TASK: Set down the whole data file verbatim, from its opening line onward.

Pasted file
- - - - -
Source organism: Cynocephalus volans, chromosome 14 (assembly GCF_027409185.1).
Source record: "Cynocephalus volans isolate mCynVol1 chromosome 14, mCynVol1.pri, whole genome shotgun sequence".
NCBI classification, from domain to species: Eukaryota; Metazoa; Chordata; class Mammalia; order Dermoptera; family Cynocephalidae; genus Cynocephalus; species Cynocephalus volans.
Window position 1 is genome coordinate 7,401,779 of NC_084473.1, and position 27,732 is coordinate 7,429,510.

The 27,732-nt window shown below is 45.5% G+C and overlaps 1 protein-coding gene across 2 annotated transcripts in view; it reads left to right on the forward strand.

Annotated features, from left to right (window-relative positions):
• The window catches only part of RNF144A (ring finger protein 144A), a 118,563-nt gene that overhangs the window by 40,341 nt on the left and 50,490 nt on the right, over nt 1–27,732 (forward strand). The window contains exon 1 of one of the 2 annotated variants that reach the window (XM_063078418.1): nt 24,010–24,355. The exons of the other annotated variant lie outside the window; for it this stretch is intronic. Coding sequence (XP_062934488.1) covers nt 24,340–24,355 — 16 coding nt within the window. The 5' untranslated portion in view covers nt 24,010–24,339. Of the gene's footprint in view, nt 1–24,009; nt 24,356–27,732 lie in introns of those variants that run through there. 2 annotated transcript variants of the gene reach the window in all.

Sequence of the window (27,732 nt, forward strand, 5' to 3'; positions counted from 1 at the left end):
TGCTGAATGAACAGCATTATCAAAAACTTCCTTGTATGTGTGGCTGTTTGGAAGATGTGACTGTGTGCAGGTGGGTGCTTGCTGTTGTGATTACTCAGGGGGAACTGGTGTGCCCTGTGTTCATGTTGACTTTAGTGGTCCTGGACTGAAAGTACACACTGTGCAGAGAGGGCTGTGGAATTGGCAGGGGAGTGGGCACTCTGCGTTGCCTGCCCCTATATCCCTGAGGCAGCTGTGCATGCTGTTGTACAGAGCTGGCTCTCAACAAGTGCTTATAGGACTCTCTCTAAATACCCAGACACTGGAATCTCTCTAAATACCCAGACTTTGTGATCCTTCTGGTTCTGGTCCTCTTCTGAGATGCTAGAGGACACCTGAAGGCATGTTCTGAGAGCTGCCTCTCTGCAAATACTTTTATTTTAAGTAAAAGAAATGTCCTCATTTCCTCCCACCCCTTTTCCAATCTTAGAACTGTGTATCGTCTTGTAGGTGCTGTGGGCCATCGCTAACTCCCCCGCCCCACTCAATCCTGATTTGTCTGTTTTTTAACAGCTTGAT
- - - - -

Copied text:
Source organism: Cynocephalus volans, chromosome 14 (assembly GCF_027409185.1).
Source record: "Cynocephalus volans isolate mCynVol1 chromosome 14, mCynVol1.pri, whole genome shotgun sequence".
NCBI classification, from domain to species: Eukaryota; Metazoa; Chordata; class Mammalia; order Dermoptera; family Cynocephalidae; genus Cynocephalus; species Cynocephalus volans.
Window position 1 is genome coordinate 7,401,779 of NC_084473.1, and position 27,732 is coordinate 7,429,510.

The 27,732-nt window shown below is 45.5% G+C and overlaps 1 protein-coding gene across 2 annotated transcripts in view; it reads left to right on the forward strand.

Annotated features, from left to right (window-relative positions):
• The window catches only part of RNF144A (ring finger protein 144A), a 118,563-nt gene that overhangs the window by 40,341 nt on the left and 50,490 nt on the right, over nt 1–27,732 (forward strand). The window contains exon 1 of one of the 2 annotated variants that reach the window (XM_063078418.1): nt 24,010–24,355. The exons of the other annotated variant lie outside the window; for it this stretch is intronic. Coding sequence (XP_062934488.1) covers nt 24,340–24,355 — 16 coding nt within the window. The 5' untranslated portion in view covers nt 24,010–24,339. Of the gene's footprint in view, nt 1–24,009; nt 24,356–27,732 lie in introns of those variants that run through there. 2 annotated transcript variants of the gene reach the window in all.

Sequence of the window (27,732 nt, forward strand, 5' to 3'; positions counted from 1 at the left end):
TGCTGAATGAACAGCATTATCAAAAACTTCCTTGTATGTGTGGCTGTTTGGAAGATGTGACTGTGTGCAGGTGGGTGCTTGCTGTTGTGATTACTCAGGGGGAACTGGTGTGCCCTGTGTTCATGTTGACTTTAGTGGTCCTGGACTGAAAGTACACACTGTGCAGAGAGGGCTGTGGAATTGGCAGGGGAGTGGGCACTCTGCGTTGCCTGCCCCTATATCCCTGAGGCAGCTGTGCATGCTGTTGTACAGAGCTGGCTCTCAACAAGTGCTTATAGGACTCTCTCTAAATACCCAGACACTGGAATCTCTCTAAATACCCAGACTTTGTGATCCTTCTGGTTCTGGTCCTCTTCTGAGATGCTAGAGGACACCTGAAGGCATGTTCTGAGAGCTGCCTCTCTGCAAATACTTTTATTTTAAGTAAAAGAAATGTCCTCATTTCCTCCCACCCCTTTTCCAATCTTAGAACTGTGTATCGTCTTGTAGGTGCTGTGGGCCATCGCTAACTCCCCCGCCCCACTCAATCCTGATTTGTCTGTTTTTTAACAGCTTGAT